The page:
Moreover, the report themed: ‘Regional Development and Spatial Inclusion’ showed that most African economies now boasts of much greater economic diversification – with a shift in the African economy, with agriculture, construction and services playing a bigger role than before.
This overall positive outlook is, however, overshadowed by the spillover effects of the deadly Ebola disease outbreak in West Africa, which have dampened the region’s prospects in the tourism, service and aviation sectors due to the perceived risk to exposure.
This is in addition to depressed commodity prices and uncertain global conditions, the consequences of the Ebola outbreak in West Africa as well as domestic political uncertainties that could delay an expected return to pre-2008 levels of growth.
“African countries have shown considerable resilience in the face of global economic diversity. For future growth to be sustainable and transformative will require that its benefits are shared more equitably among the population and that governments continue to pursue policies that promote economic stability.”
Acting Chief Economist and Vice-President of AfDB, Steve Kayizzi Mugerwa, said.
The report is a joint publication by African Development Bank, Organisation for Economic Co-operation and Development (OECD) and United Nations Development Programme (UNDP).
According to the report, total foreign investment in the continent is expected to reach $73.5 billion in 2015, targeting consumer markets in large urban centres.
Remittances from Africa’s diaspora have increased six-fold since 2000 and will reach $64.6 billion by the end of 2015. African sovereign borrowing, on the other hand, is rising rapidly, indicating increasing investor confidence, the report shows.
However, it cautioned that this new source of financing must be accompanied by macroeconomic prudence to ensure that sustainable debt levels are maintained.
Human development in Africa is improving, although indicators show that poverty remains widespread in both low- and middle-income countries.
“Inclusive and sustainable growth is a fundamental aspect of Africa’s post-2015 development agenda for economic and social transformation,” said Chief
Economist and Head of the Strategy and Analysis Team at the UNDP Regional Bureau for Africa, Ayodele Odusola.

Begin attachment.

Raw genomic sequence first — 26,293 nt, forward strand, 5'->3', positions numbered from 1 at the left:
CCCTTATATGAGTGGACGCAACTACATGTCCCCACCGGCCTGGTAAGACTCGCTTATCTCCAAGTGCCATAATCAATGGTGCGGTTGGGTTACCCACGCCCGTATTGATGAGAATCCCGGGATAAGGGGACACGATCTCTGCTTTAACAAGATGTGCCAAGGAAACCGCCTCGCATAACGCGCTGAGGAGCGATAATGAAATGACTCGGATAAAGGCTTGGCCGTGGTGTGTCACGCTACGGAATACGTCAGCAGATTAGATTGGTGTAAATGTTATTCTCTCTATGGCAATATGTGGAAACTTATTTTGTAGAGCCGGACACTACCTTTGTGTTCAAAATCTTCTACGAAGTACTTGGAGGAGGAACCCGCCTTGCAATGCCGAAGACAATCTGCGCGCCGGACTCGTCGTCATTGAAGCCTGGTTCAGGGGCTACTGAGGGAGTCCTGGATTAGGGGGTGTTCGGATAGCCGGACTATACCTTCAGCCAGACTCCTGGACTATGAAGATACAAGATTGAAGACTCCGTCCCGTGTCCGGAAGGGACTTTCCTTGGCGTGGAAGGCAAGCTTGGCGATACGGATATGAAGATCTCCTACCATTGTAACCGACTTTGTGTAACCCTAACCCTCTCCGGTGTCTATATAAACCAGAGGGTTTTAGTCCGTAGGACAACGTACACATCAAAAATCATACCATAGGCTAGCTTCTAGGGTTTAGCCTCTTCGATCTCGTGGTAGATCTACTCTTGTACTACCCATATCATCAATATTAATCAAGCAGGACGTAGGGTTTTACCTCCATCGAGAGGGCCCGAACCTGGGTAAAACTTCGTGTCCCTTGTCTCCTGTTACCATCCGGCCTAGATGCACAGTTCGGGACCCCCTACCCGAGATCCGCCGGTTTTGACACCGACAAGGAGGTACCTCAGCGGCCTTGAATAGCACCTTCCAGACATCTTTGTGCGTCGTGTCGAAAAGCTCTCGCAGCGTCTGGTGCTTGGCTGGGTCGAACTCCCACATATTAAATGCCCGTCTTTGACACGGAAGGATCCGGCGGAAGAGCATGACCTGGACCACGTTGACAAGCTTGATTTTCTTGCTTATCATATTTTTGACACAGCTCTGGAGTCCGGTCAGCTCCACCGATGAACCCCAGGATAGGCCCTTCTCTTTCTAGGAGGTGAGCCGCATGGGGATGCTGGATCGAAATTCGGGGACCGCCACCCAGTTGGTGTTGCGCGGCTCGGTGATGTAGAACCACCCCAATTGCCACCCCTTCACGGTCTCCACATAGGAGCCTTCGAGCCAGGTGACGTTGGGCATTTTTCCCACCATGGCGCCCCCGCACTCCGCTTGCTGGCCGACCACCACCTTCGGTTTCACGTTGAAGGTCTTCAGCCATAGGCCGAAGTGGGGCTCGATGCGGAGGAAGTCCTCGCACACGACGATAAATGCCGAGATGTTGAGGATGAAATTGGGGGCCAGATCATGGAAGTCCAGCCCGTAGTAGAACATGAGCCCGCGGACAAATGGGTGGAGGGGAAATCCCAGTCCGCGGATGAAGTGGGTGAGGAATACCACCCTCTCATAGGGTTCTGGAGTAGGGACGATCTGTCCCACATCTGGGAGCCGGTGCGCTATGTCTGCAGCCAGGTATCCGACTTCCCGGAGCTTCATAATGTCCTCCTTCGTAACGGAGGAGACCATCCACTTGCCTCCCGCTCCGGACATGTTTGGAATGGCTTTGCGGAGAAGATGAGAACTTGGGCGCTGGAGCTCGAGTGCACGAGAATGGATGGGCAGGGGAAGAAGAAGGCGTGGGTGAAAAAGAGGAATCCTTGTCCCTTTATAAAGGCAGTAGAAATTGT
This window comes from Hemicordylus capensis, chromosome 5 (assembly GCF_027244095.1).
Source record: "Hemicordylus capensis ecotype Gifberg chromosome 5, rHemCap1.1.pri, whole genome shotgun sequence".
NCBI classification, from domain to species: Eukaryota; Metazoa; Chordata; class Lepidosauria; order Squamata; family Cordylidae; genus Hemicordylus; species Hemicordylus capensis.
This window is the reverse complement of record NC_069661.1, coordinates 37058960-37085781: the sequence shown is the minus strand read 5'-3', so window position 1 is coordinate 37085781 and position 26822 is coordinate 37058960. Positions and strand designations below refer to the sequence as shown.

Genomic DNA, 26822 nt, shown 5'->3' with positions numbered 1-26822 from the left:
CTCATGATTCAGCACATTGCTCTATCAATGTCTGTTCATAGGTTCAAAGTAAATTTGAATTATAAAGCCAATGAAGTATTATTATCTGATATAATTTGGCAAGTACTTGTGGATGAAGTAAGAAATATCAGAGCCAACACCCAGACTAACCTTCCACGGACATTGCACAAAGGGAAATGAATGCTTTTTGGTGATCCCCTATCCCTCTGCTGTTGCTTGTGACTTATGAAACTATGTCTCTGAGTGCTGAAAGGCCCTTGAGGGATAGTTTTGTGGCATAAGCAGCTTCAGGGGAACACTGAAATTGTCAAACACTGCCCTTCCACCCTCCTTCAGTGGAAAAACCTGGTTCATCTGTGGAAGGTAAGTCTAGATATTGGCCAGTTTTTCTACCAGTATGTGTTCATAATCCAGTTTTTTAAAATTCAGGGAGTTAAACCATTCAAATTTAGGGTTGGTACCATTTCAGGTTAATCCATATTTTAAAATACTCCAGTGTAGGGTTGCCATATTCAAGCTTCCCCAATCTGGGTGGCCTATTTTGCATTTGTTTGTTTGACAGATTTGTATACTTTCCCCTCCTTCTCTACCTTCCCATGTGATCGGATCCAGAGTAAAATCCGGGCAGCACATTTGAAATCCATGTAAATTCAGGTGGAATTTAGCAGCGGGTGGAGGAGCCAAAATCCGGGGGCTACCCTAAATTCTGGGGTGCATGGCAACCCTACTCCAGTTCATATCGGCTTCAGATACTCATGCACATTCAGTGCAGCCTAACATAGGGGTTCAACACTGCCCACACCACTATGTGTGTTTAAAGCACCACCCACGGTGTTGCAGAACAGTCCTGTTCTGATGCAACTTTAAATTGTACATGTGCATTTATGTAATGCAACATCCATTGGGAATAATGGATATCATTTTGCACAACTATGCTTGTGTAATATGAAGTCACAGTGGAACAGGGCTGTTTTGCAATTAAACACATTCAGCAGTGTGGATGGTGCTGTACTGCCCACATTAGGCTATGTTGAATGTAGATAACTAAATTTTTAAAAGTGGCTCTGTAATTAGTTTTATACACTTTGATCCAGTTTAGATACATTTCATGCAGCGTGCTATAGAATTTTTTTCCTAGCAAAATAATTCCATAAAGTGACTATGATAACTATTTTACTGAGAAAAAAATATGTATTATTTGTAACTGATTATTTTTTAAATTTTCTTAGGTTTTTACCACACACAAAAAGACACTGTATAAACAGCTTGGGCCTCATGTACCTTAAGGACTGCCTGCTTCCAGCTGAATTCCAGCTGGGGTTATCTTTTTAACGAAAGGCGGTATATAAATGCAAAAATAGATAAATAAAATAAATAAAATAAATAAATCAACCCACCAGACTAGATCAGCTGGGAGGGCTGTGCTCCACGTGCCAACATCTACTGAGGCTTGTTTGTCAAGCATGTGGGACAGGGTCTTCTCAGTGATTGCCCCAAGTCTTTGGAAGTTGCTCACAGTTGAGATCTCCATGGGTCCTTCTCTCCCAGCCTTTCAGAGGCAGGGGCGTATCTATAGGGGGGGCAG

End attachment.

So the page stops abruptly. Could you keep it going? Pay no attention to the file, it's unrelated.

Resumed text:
He added: “We need to invest in building economic opportunities, including at the local level. And especially those of young women and men who are the architects of tomorrow’s Africa.”
The report showed that economic gains had been uneven across regions and within countries and, despite high growth rates, are vulnerable to setbacks from health, environmental and social risks.
Specifically, the report showed that the outbreak of the Ebola virus disease had a severe impact on the populations and economies of Guinea, Liberia, Sierra Leone and their neighbours in West Africa, with the fight of these countries exacerbated by the uneven international response.
It underscored that the Ebola epidemic highlighted the inadequacy of social service delivery in many African countries, especially health services, and the fragility of institutional structures.
“An important lesson is that the enhancement of equity, social protection and timely responses to domestic disasters cannot be accomplished without strong and accountable domestic institutions,” the report also stated.
Although the level of social tensions and violence receded in 2014 in many parts of Africa, the consequences of war are still evident, with lingering conflicts in the Central African Republic, Libya, Nigeria and South Sudan. The impact on populations and livelihoods has been severe.
“There is an obvious and urgent need to foster more inclusive growth and broader political participation to reduce the deprivation that tends to stoke rebellions and conflicts,” the report said.